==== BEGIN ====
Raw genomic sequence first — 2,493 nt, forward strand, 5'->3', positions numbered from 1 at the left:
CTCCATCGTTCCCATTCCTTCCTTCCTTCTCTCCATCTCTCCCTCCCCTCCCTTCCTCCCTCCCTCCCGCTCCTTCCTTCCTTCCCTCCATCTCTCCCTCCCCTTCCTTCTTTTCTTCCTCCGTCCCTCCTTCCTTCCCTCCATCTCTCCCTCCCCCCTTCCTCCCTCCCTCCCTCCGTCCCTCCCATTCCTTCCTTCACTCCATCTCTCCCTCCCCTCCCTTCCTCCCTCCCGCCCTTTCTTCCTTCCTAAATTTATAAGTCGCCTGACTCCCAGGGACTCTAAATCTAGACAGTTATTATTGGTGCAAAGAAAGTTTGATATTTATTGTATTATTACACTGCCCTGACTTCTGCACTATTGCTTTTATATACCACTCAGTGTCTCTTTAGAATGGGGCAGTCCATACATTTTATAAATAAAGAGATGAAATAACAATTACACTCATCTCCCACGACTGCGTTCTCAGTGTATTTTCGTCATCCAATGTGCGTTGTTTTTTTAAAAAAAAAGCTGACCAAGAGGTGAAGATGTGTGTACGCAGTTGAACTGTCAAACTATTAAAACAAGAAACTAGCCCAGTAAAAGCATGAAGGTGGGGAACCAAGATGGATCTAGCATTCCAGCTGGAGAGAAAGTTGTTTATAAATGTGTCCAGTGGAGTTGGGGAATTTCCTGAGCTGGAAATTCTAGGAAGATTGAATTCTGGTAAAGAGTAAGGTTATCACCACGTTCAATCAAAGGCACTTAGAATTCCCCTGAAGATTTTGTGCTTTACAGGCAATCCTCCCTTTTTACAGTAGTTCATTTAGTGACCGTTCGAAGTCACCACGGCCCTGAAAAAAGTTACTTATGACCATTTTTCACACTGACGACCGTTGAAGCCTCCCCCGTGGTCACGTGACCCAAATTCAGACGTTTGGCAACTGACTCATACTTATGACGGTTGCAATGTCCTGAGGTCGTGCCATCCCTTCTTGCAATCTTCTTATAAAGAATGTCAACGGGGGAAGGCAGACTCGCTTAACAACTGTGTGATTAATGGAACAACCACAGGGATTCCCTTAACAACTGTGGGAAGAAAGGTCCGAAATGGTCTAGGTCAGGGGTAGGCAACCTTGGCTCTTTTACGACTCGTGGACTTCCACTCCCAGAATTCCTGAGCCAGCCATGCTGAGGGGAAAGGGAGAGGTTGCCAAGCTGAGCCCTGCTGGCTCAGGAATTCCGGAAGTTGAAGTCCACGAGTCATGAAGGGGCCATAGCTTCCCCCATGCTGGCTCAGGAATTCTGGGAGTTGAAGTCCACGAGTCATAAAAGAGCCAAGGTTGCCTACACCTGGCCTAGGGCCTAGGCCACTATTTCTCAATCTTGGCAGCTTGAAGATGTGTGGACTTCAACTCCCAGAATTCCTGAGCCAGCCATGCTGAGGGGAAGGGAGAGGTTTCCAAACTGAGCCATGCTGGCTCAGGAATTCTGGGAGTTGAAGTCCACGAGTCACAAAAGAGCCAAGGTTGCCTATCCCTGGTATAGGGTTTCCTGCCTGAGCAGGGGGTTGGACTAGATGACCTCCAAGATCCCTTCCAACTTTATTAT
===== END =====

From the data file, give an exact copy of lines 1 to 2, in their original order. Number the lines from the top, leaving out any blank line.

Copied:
Raw genomic sequence first — 2,493 nt, forward strand, 5'->3', positions numbered from 1 at the left:
CTCCATCGTTCCCATTCCTTCCTTCCTTCTCTCCATCTCTCCCTCCCCTCCCTTCCTCCCTCCCTCCCGCTCCTTCCTTCCTTCCCTCCATCTCTCCCTCCCCTTCCTTCTTTTCTTCCTCCGTCCCTCCTTCCTTCCCTCCATCTCTCCCTCCCCCCTTCCTCCCTCCCTCCCTCCGTCCCTCCCATTCCTTCCTTCACTCCATCTCTCCCTCCCCTCCCTTCCTCCCTCCCGCCCTTTCTTCCTTCCTAAATTTATAAGTCGCCTGACTCCCAGGGACTCTAAATCTAGACAGTTATTATTGGTGCAAAGAAAGTTTGATATTTATTGTATTATTACACTGCCCTGACTTCTGCACTATTGCTTTTATATACCACTCAGTGTCTCTTTAGAATGGGGCAGTCCATACATTTTATAAATAAAGAGATGAAATAACAATTACACTCATCTCCCACGACTGCGTTCTCAGTGTATTTTCGTCATCCAATGTGCGTTGTTTTTTTAAAAAAAAAGCTGACCAAGAGGTGAAGATGTGTGTACGCAGTTGAACTGTCAAACTATTAAAACAAGAAACTAGCCCAGTAAAAGCATGAAGGTGGGGAACCAAGATGGATCTAGCATTCCAGCTGGAGAGAAAGTTGTTTATAAATGTGTCCAGTGGAGTTGGGGAATTTCCTGAGCTGGAAATTCTAGGAAGATTGAATTCTGGTAAAGAGTAAGGTTATCACCACGTTCAATCAAAGGCACTTAGAATTCCCCTGAAGATTTTGTGCTTTACAGGCAATCCTCCCTTTTTACAGTAGTTCATTTAGTGACCGTTCGAAGTCACCACGGCCCTGAAAAAAGTTACTTATGACCATTTTTCACACTGACGACCGTTGAAGCCTCCCCCGTGGTCACGTGACCCAAATTCAGACGTTTGGCAACTGACTCATACTTATGACGGTTGCAATGTCCTGAGGTCGTGCCATCCCTTCTTGCAATCTTCTTATAAAGAATGTCAACGGGGGAAGGCAGACTCGCTTAACAACTGTGTGATTAATGGAACAACCACAGGGATTCCCTTAACAACTGTGGGAAGAAAGGTCCGAAATGGTCTAGGTCAGGGGTAGGCAACCTTGGCTCTTTTACGACTCGTGGACTTCCACTCCCAGAATTCCTGAGCCAGCCATGCTGAGGGGAAAGGGAGAGGTTGCCAAGCTGAGCCCTGCTGGCTCAGGAATTCCGGAAGTTGAAGTCCACGAGTCATGAAGGGGCCATAGCTTCCCCCATGCTGGCTCAGGAATTCTGGGAGTTGAAGTCCACGAGTCATAAAAGAGCCAAGGTTGCCTACACCTGGCCTAGGGCCTAGGCCACTATTTCTCAATCTTGGCAGCTTGAAGATGTGTGGACTTCAACTCCCAGAATTCCTGAGCCAGCCATGCTGAGGGGAAGGGAGAGGTTTCCAAACTGAGCCATGCTGGCTCAGGAATTCTGGGAGTTGAAGTCCACGAGTCACAAAAGAGCCAAGGTTGCCTATCCCTGGTATAGGGTTTCCTGCCTGAGCAGGGGGTTGGACTAGATGACCTCCAAGATCCCTTCCAACTTTATTAT